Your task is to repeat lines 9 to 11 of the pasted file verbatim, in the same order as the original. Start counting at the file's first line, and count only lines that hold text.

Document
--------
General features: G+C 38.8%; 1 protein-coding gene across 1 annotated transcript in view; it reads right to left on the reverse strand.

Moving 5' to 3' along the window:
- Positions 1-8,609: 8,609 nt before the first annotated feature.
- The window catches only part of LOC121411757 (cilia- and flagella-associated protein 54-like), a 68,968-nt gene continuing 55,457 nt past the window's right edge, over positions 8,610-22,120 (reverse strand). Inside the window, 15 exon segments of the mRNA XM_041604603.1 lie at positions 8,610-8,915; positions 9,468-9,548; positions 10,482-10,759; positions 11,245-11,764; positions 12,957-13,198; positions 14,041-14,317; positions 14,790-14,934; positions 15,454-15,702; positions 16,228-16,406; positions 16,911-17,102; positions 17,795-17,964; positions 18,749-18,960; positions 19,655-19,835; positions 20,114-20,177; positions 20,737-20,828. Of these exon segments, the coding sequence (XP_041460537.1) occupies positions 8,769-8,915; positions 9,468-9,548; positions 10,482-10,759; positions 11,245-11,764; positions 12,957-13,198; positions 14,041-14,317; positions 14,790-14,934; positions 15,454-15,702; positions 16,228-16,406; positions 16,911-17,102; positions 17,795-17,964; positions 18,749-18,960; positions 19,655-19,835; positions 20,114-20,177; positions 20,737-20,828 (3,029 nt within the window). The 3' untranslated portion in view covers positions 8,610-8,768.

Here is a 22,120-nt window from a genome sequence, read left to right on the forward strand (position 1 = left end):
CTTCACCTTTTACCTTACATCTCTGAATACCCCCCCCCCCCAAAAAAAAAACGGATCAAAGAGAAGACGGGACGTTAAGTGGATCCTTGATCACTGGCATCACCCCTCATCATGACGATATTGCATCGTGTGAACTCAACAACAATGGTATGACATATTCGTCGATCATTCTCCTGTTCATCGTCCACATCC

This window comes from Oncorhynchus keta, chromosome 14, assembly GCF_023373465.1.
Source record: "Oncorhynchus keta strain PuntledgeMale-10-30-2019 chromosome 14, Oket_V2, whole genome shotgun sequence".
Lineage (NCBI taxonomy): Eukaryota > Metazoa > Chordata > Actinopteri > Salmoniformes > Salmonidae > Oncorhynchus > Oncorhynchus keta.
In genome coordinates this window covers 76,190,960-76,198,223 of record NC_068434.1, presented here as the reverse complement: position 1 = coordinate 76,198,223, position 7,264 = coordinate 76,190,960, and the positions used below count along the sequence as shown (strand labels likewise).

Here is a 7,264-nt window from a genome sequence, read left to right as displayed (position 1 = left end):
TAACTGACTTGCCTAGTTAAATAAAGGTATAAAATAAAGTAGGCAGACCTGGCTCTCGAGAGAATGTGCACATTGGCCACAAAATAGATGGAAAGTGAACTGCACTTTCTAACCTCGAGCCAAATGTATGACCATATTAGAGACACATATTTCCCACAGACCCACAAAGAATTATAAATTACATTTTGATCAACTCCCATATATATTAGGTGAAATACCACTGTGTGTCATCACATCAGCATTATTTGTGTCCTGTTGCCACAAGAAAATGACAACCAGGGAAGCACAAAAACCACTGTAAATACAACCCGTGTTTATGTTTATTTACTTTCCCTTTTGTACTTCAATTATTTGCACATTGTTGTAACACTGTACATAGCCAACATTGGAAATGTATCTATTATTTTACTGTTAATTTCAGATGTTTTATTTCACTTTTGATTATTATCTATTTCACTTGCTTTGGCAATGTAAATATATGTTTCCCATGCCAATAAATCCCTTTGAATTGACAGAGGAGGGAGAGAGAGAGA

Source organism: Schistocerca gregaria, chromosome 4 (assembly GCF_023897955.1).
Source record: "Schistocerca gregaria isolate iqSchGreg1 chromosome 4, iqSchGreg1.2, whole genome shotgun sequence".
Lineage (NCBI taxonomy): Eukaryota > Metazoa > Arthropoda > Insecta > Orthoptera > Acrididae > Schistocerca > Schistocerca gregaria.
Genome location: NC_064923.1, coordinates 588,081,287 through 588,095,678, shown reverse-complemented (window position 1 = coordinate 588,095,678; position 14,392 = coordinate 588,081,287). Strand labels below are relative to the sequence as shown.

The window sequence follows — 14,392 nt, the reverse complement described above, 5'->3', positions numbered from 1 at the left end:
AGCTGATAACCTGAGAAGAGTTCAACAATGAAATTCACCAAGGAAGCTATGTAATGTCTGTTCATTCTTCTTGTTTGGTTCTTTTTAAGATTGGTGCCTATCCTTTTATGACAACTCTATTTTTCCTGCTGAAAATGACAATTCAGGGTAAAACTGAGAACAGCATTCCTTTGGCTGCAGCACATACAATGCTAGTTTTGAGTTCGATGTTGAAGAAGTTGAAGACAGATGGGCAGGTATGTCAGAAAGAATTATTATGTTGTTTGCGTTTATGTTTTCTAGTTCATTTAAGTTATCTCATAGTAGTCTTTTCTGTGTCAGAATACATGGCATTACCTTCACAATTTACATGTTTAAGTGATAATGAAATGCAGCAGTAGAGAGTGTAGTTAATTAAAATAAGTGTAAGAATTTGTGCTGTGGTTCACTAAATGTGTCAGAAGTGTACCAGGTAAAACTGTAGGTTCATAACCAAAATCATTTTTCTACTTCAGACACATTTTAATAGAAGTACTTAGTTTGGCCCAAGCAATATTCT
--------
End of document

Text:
Lineage (NCBI taxonomy): Eukaryota > Metazoa > Chordata > Actinopteri > Salmoniformes > Salmonidae > Oncorhynchus > Oncorhynchus keta.
In genome coordinates this window covers 76,190,960-76,198,223 of record NC_068434.1, presented here as the reverse complement: position 1 = coordinate 76,198,223, position 7,264 = coordinate 76,190,960, and the positions used below count along the sequence as shown (strand labels likewise).

Here is a 7,264-nt window from a genome sequence, read left to right as displayed (position 1 = left end):